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A project of the American Research Center in Egypt

QV 82
Prince Minemhat and Amenhetep*

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Entrance to QV82 and QV75 in background.
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QV 82 is a single chambered shaft tomb on the north side of the main Wadi, adjacent to the bridge and path to QV 66. It is located between the entrances to chamber tombs QV 74 and QV 75. The shaft entrance has a modern, cemented masonry surround with a metal grill over the entrance.

The tomb is attributed to Prince Minemhat and an individual named Amenhetep based on the archaeological material recovered. A ceramic vase discovered in the tomb bears Thutmoside inscriptions and the name of the Prince. The tomb was cleared by the Franco-Egyptian Mission in 1986.

Site History

The tomb was constructed in the 18th Dynasty.


This site was used during the following period(s):

New Kingdom
Dynasty 18


1986: Excavation
Franco Egyptian Mission
2006-2008: Survey and Documentation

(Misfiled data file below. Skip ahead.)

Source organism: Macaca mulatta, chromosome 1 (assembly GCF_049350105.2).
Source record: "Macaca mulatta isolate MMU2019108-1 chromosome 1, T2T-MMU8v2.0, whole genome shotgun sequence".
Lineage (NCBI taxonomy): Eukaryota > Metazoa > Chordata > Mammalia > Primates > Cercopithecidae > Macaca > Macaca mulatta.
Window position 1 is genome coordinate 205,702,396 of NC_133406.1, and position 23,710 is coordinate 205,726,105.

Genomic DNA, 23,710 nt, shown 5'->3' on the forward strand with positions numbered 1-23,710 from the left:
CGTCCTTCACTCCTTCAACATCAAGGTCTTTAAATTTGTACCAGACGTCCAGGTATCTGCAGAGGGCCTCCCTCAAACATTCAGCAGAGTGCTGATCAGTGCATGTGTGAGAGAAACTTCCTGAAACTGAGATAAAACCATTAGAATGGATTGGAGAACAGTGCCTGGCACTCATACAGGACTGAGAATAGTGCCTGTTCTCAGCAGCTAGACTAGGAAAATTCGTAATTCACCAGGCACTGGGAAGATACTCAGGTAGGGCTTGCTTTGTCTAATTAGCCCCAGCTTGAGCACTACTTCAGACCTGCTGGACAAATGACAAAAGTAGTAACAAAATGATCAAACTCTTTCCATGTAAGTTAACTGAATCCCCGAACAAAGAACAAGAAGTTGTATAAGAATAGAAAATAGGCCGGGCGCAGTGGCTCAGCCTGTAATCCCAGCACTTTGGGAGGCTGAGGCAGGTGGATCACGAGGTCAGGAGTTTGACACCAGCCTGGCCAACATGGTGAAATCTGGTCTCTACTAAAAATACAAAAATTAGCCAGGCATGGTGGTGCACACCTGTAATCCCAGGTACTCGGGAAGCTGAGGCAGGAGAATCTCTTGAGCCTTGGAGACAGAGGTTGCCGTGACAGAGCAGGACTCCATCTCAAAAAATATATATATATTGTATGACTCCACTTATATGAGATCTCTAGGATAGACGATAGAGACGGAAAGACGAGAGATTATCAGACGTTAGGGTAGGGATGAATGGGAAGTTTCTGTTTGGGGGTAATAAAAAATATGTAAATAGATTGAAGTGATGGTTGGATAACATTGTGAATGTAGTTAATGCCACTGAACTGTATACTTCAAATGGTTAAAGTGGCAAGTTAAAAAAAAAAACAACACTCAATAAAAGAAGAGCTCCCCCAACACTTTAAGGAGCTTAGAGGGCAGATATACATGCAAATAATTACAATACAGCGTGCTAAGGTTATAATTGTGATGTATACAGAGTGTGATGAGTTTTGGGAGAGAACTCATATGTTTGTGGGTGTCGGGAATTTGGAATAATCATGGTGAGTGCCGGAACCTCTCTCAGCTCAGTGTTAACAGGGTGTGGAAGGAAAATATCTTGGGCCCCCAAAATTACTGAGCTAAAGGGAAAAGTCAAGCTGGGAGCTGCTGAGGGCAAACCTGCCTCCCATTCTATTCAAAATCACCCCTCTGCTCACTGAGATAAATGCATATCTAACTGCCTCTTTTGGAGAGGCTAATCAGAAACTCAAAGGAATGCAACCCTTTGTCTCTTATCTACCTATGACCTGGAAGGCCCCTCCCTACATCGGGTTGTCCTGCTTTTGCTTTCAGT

Getty Conservation Institute (GCI) and the Supreme Council of Antiquities (SCA)


Site Condition

According to the GCI-SCA, the tomb is in good condition despite past flood events, indicated by a thin layer of dried, cracked mud that covers the chamber floor and is adhered to some wall surfaces. Further evidence of flooding includes the presence of fibrous salt crystals that have formed on many surfaces throughout the tomb. Flood water has also partially filled the tomb with debris. 


Geography and Geology of the Valley of the Queens and Western Wadis

The Valley of the Queens and the Western Wadis are made up of numerous valleys spread out over a vast space of desert, each containing tombs for the New Kingdom queens and other royal family members. The poor quality rock has led to damage in several tombs after suffering from earthquakes and floods.


Demas, Martha and Neville Agnew (eds). Valley of the Queens. Assessment Report. Los Angeles: The Getty Conservation Institute, 2012, 2016. Two vols.

Dodson, Aidan and Dyan Hilton. The Complete Royal Families of Ancient Egypt. London: Thames and Hudson, 2004.

Macke, André, Christiane Macke-Ribet, Christian Leblanc, and Jacques Connan. Ta set neferou: une necropole de Thebes-Ouest et son histoire: momification, chimie des baumes, anthropologie, paléopathologie. Vol. 5. Cairo: Nubar Printing House, 2002.